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Rare glimpse of reality: Bad Girls Club

The Medium
Party and Punishment

Published: October 22, 2010

In April, after years of the online tabloids’ pushing photos of Lindsay Lohan looking undone in the back seats of limousines, Dr. Drew Pinsky, the TV addiction specialist, offered his opinion of Lohan to one of those Web sites.
Jirayu Koo

If Lohan “were my daughter,” Pinsky told Radar–Online, the celebrity gossip site, “I would pack her car full with illegal substances, send her on her way, call the police and make sure she was arrested.” Pinsky went on: “I would make sure she was not allowed to get out of jail. I would then go to the judge and make sure she was ordered to a minimum of a three-year sobriety program.”

It’s not clear whether a Pinskian frame-up ever took place. But Lohan, who is 24, has been sent to jail twice since Pinsky spoke to RadarOnline about her. Last summer she served 14 days of a 90-day sentence at the Century Regional Detention Facility in Lynwood, Calif., for skipping the alcohol-education classes that the court mandated after two arrests in 2007 for drunken driving and drug possession. She was then sent to court-ordered rehab, but she failed a drug test not long after she checked out. She went briefly back to jail. She was released on bail. At the end of September, she checked into the Betty Ford Center in Rancho Mirage, Calif., reportedly for cocaine addiction.

Lohan’s four mug shots, which can be found on Radar, TMZ, Gawker, Perez Hilton, Pop Crunch and dozens of other gossip sites, are online genre pieces: studies in inky eyeliner, corn-yellow peroxide and precinct-office fluorescence. Chin tilted down, eyes cast up, Lohan expresses glamour — the modern starlet’s answer to grace — under pressure.

Celebrity women may find it easy to get into glamorous character because they’re so often arrested during evenings on the town, dressed to the nines. Celebrity men who are arrested, by contrast, typically get photographed right after a fight and may still have the adrenaline, aggression and injuries that come with trading words or blows.

When Web sites publish images of celebrities in trouble, they also solicit comments on these images. The comments are rarely kind. One report about Lohan in The Los Angeles Times won this response, which is still on the newspaper’s site: “That coke-headed prostitute will never rehabilitate herself . . . she’s forever and truly a MESS!! Let the skank hit rock bottom . . . hard!” Online commenters seem to concur with Drew Pinsky: what these women “need,” beyond punishment for any particular violation of the law, is time in prison to grow up and wipe that smug pout — and pumpkin-colored bronzer — off their faces.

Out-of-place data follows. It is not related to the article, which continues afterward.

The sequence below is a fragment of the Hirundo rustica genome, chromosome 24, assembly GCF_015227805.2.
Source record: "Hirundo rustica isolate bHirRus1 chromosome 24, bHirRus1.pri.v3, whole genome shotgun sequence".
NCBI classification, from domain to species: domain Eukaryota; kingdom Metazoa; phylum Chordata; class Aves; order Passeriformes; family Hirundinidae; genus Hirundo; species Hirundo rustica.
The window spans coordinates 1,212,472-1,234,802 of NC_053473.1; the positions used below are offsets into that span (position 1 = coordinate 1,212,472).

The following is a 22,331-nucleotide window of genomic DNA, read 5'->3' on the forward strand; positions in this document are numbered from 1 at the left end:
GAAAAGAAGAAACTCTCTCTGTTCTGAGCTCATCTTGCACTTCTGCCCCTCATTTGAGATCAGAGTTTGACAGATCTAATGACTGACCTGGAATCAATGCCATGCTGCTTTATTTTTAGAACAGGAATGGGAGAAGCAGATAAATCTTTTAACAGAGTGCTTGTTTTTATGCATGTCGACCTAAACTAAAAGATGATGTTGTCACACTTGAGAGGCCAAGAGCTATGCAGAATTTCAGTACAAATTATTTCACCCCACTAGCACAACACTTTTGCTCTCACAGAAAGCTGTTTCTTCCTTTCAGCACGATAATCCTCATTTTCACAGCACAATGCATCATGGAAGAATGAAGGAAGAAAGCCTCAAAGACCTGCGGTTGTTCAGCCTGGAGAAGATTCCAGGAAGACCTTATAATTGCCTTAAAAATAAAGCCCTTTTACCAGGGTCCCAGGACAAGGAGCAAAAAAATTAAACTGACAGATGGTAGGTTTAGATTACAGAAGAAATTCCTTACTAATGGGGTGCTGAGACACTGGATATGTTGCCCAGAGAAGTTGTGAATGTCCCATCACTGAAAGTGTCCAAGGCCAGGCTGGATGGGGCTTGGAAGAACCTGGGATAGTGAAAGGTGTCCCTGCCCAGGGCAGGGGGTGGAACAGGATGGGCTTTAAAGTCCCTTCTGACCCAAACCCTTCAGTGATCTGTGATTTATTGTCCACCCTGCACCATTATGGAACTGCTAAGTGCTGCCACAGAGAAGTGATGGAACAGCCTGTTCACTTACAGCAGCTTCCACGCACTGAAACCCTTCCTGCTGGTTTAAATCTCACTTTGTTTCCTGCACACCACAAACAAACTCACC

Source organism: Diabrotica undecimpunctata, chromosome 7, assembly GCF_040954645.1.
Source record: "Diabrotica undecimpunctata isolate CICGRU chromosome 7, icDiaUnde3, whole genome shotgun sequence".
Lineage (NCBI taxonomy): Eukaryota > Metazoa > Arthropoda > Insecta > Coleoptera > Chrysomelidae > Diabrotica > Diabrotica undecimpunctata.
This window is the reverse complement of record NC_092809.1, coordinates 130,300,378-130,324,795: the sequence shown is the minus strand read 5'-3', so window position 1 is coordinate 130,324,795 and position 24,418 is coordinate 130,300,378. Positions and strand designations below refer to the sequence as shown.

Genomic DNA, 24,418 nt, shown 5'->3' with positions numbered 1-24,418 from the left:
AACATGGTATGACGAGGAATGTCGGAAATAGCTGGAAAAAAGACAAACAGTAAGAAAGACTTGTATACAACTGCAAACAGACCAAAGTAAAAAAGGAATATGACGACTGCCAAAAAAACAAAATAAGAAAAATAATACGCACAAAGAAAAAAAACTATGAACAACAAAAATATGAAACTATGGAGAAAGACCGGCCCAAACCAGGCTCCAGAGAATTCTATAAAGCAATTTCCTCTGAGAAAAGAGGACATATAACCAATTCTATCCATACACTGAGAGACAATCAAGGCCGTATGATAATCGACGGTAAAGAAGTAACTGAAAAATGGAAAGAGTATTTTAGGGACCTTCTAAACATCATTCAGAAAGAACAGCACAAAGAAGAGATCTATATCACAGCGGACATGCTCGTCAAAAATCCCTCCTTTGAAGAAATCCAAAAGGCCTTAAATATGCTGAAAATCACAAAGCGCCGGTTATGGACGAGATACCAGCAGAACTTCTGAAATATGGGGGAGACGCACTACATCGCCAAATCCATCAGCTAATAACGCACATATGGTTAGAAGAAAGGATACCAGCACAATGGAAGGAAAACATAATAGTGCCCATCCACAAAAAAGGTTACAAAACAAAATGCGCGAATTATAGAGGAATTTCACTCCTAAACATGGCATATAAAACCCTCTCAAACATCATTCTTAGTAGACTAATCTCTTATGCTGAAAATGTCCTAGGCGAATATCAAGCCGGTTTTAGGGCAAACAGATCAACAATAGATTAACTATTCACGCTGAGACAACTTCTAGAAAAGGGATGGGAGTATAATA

Not long ago, “The Real Housewives of D.C.,” a reality show, chronicled the public humiliation of Michaele and Tareq Salahi, the Virginia couple who managed to make it into a party at the White House without being on the guest list. While Michaele’s cast mates watched members of the House Homeland Security Committee grill and excoriate the Salahis, they whooped with delight. “Go to jail! Make some license plates!” shouted Lynda Erkiletian, a longtime social acquaintance of Ms. Salahi’s.

Over the course of the program, Lynda and the other cast members proposed that Michaele was controlled by her husband. They said she was unstable, a complete phony. They said she was like Bonnie of Bonnie and Clyde. Bonnie and Clyde murdered people.

In all the analysis, no one seems to zero in on what Michaele Salahi plainly is: a pretty lady who wants to dress up and have fun at fancy parties. Even after the story of her party-crashing broke, Salahi still wanted to talk to Bravo’s camera chiefly about her dress and what an impressive figure she had cut in it.

Maybe that’s not very noble. But in itself it’s not against the law. For that matter, alcoholism is not against the law, and neither is sleeping around or lying about how many drinks you’ve had or even seeming very, very skanky. For those who maturely skipped the party phase of life, gaming the guest list (But Russell Simmons said I’d have a plus one! My boyfriend’s right in the door!) is part and parcel of the night-life spirit — and also not in itself a jailable offense.

Right after 9/11, Muslim regimes were depicted as tyrannical in part because they demonized Western fun-loving culture in the name of a misogynistic ideology. Slowly but surely we’ve been doing the same thing with our most visible good-time girls, making villains of women who are dangerous almost exclusively to themselves. We point cameras into their darkened cars and literally up their skirts to find cellulite or evidence of immodesty that wouldn’t exist without the cameras. When they start drinking and doing drugs, just as many celebrities before them have done, we become incensed, agitating for them to go to jail. Pretty soon someone like Pinsky is openly scheming to frame one of them so she can end up behind bars. If these women are bad examples to our daughters, we who take a hang-’em-high attitude to party girls have officially become bad examples to their parents.

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